You can at least take solace in the fact that you are in good company in feeling abused when it come to property tax.

                  1. OIFVet

                    a more realistic comparison IMO is to the average working joe picking up the tab.

                    Why, because bankers, hedgies, and CEOs of criminal enterprises respectable corporations like VW, BP, etc earned their golden parachutes by being exceptionally good at creating fraud while destroying jobs, the economy, and the environment?

  14. dk

    Regarding Why Is College So Expensive if Professors Are Paid So Little? Nation

    my friend, a tenured proffesor at a small Eastern school where curricula and salaries are being cut while the administration builds multi-million dollar buildings, writes:

    There is a large scale assault on intellectuals and this is one of the symptoms. Also we are giving out increasingly value-less degrees, and education in the global sense (development of professional values, critical thinking skills etc) has been reduced to dispensing “bits” of information.

    There is increasing confusion between the value of rote learning (to test) and critical thought. Rote knowledge is more easily replaced with “artificial intelligence” because it is, in fact artificial, or at best a product of intelligence. Actual intelligence can produce beyond the boundaries of rote. Which means, of course, that from the point of view of predictability (aka risk reduction), intelligence is at least somewhat destabilizing. But failure to recognize risk does not reduce actual risk; even if it let’s one argue that one need not budget for that unrecognized risk.

    1. different clue

      Since I haven’t read the article, I can only hope that they mention one of the key reasons which is this:
      as state legislatures boycott their state universities more and more by appropriating less and less money for them, they have to raise tuitions to make up the difference.

      Maybe some tax and spend New Deal Reactionaries will point that out very clearly, and call for re-raising taxes to re-spend on state university support so as to allow tuition reduction. And if they want to make such aid-restoration conditional on mass firing of administrators and reduction of College President salaries and especially zero aid to state universities which spend any money on athletics other than money generated by the sale of athletic events tickets; they can do that too.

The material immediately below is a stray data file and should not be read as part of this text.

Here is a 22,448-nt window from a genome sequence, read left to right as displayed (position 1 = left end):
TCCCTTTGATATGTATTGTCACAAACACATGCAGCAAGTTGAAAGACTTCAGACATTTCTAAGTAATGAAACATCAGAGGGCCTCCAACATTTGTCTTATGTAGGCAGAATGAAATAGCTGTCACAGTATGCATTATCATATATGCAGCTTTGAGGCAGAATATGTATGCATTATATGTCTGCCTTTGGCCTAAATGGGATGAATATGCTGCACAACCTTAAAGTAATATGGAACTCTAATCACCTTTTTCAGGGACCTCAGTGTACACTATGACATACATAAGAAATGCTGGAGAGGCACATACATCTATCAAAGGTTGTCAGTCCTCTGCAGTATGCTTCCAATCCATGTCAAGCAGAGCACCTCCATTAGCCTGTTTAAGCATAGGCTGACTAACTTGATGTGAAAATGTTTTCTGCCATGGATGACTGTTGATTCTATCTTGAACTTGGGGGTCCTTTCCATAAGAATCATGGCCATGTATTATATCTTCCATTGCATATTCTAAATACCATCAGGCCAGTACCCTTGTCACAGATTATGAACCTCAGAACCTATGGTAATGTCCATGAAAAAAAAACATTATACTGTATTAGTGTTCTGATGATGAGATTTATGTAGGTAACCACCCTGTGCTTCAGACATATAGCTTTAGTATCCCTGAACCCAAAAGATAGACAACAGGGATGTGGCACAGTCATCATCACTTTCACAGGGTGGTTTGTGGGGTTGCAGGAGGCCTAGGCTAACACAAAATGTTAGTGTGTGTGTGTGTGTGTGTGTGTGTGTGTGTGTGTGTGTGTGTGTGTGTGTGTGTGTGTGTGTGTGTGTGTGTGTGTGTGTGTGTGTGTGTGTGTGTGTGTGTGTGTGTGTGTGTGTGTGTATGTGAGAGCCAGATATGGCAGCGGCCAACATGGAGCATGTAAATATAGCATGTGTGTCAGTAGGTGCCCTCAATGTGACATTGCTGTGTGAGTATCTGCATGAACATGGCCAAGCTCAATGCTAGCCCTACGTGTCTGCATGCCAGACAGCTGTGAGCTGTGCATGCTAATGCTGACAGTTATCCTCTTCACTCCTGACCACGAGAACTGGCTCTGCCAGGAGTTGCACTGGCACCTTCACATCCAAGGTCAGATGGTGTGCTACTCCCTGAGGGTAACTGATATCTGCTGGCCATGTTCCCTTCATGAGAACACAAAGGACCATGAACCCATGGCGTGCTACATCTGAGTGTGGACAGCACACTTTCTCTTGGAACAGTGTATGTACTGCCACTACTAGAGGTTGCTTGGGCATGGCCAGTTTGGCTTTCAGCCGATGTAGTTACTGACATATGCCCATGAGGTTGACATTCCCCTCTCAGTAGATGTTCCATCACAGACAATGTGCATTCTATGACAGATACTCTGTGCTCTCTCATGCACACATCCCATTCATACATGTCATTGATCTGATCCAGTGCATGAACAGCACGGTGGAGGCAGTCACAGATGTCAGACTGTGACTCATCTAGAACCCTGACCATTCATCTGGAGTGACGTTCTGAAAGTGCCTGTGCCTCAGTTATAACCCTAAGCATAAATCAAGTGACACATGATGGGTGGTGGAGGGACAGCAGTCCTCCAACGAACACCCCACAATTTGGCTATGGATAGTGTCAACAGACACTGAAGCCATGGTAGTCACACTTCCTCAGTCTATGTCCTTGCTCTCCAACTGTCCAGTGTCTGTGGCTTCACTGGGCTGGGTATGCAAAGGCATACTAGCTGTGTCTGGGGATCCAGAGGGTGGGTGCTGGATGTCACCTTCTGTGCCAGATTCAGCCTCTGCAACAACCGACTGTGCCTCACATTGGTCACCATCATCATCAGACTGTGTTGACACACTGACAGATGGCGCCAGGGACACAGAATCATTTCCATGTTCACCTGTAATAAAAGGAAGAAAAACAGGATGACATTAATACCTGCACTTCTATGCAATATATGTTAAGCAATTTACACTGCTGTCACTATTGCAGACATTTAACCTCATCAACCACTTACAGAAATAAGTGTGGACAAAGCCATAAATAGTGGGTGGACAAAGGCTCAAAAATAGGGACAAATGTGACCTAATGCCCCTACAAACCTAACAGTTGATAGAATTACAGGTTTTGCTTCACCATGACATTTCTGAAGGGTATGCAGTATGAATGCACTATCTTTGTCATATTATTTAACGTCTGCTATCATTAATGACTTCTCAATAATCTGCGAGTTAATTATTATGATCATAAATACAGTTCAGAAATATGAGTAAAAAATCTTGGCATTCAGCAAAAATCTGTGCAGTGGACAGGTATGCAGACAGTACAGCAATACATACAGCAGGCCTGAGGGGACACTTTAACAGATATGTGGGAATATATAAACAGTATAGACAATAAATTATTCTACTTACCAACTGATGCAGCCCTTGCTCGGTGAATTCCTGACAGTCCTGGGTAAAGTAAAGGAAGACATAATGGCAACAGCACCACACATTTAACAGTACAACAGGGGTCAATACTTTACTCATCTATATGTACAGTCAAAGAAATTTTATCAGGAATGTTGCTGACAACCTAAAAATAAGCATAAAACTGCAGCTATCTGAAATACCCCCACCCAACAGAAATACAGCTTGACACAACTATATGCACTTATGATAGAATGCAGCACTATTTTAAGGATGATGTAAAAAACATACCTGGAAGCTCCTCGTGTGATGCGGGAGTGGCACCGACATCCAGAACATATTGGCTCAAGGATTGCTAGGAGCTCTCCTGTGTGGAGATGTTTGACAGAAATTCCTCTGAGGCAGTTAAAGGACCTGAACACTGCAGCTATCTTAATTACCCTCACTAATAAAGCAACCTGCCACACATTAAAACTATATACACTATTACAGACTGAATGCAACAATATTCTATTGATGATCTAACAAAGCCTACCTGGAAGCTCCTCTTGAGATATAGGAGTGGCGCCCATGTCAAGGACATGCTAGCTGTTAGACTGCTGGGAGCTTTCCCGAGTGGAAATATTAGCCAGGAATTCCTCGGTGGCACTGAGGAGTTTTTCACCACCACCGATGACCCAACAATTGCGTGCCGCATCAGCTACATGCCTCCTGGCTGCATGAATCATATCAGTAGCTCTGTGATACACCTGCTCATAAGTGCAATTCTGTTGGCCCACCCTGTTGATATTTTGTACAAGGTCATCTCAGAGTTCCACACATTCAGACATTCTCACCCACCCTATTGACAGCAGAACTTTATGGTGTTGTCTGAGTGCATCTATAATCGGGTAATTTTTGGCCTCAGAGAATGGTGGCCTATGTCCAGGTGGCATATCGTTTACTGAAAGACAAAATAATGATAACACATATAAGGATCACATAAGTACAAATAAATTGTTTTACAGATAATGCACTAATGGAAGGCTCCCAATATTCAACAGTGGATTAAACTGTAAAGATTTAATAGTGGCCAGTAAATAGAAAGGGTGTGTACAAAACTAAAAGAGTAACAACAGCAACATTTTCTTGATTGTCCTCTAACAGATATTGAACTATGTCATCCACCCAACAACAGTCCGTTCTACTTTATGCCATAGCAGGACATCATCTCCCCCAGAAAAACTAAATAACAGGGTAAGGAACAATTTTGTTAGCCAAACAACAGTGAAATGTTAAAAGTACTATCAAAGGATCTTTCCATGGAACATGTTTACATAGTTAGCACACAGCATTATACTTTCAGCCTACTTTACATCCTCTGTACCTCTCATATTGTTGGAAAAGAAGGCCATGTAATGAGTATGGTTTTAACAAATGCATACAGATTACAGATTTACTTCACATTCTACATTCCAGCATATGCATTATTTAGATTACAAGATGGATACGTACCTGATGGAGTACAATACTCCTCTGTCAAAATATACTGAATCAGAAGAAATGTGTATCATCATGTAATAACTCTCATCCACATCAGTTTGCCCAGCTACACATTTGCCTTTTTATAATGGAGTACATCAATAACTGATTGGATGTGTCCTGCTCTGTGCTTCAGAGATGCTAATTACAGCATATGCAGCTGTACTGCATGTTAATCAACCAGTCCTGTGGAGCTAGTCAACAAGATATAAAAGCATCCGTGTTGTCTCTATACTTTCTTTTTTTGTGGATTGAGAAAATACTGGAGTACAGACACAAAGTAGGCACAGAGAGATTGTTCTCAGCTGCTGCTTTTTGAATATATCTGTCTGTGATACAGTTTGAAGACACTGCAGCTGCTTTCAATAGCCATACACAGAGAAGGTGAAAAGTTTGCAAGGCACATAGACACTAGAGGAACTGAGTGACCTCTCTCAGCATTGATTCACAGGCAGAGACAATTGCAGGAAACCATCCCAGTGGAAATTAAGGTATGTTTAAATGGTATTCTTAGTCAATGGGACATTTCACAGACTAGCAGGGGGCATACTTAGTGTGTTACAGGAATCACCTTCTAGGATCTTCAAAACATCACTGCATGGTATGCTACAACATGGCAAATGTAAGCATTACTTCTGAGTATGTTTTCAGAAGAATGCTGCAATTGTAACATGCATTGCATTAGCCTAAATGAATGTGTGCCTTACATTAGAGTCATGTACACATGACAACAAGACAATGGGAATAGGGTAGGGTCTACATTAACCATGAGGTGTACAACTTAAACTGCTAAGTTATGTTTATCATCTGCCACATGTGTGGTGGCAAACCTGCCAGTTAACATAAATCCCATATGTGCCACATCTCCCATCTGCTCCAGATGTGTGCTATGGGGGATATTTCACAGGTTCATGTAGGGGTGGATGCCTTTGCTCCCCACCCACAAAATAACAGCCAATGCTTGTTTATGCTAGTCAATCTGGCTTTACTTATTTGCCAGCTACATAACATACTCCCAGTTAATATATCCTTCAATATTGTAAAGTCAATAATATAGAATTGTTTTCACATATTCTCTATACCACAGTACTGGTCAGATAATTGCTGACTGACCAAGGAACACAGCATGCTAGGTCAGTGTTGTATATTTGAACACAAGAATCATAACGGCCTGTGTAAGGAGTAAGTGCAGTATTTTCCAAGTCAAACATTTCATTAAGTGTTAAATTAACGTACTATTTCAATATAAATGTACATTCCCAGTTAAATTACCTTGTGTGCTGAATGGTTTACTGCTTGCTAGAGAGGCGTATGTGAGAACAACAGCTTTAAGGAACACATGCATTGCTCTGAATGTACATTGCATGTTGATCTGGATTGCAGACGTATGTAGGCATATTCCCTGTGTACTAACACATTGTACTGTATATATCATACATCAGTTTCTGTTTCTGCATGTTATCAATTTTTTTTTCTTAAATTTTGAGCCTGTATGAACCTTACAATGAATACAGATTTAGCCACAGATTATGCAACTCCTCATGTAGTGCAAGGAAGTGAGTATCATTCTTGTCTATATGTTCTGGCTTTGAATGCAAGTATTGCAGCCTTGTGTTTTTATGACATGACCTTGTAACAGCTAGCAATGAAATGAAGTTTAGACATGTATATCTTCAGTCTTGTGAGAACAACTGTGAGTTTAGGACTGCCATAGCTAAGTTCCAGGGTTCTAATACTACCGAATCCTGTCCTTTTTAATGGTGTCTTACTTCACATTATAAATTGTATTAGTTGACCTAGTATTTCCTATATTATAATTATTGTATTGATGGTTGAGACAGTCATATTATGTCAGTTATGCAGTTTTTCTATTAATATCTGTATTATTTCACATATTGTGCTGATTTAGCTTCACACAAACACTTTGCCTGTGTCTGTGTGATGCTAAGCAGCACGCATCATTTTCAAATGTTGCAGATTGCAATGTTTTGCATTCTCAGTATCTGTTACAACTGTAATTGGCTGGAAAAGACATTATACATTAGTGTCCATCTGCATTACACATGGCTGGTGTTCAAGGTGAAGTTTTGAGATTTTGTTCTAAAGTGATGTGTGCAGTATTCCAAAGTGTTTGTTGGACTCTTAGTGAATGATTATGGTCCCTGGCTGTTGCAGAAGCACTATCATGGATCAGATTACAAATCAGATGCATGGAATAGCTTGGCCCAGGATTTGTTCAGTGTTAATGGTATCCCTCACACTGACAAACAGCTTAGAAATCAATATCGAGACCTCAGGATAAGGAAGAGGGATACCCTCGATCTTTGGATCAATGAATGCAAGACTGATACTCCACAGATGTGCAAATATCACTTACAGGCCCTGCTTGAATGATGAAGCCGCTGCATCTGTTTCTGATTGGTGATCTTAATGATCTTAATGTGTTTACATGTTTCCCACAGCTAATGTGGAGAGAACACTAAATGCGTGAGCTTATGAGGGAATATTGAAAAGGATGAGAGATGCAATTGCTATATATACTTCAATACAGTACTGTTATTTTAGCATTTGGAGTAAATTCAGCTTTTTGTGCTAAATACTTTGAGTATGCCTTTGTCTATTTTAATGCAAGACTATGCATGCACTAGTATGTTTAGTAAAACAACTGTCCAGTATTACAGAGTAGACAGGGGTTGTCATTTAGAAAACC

15. Eric Patton

    As far as Syrian migrants go, I really am not understanding the issue. The West generally and the United States specifically are simply exercising their God-given right to destroy the Middle East in order to save it. Many people in that region are not properly accepting the US’s jurisdiction in this matter, and they are fleeing to Europe.

    Clearly, the only possible solution is for the Europeans to shoot them all before they can make it Germany. Not sure why this is so complicated. If God had wanted the Syrians to have a say, he’d have armed them with nukes like the obviously-God-fearing Israelis.



  16. Eric Patton

    The cops in Indiana pulled a gun on a woman whose water bad broken and who had gone into labor. That can only mean one thing: She got hot for the cops, because women love that macho shit.


    1. Oregoncharles

      Hey, it’s Indiana. What do you expect? (I’m from there, still have family there. Parts of it are downright civilized.)

  17. Oregoncharles

    Did someone understand the el-Arian article on Brazil’s crisis? It seemed like vague hand-waving to me, with no specifics about Brazil except the political paralysis – which can do it, of course.

    1. craazyboy

      El Aryian has gone into full “book talking” mode. Didn’t bother to read the article.

      But in the 2011-2012 time frame when Fed QE and oil/commodity prices were making Brazil and Mexico look like great places to buy guv bonds, and you’d get currency appreciation to boot, El Aryan was leading the charge at PIMCO.

      As usual, the flow changed direction. MPeso at 16:1 from 10:1. Haven’t looked at Real recently, but for reference, when they launched it in 1999 it was at parity with the dollar.

      1. OpenThePodBayDoorsHAL

        Indian rupee launched in 1948 at 1:1 with the USD, today it’s 65:1, it’s a bitch out there if you ain’t got some of that there “exorbitant privilege” stuff. Handy too that the US can just print a barrel of oil or a bushel of wheat…while everybody else has to work, earn a profit, and buy a USD before they can get the material stuffs of the world.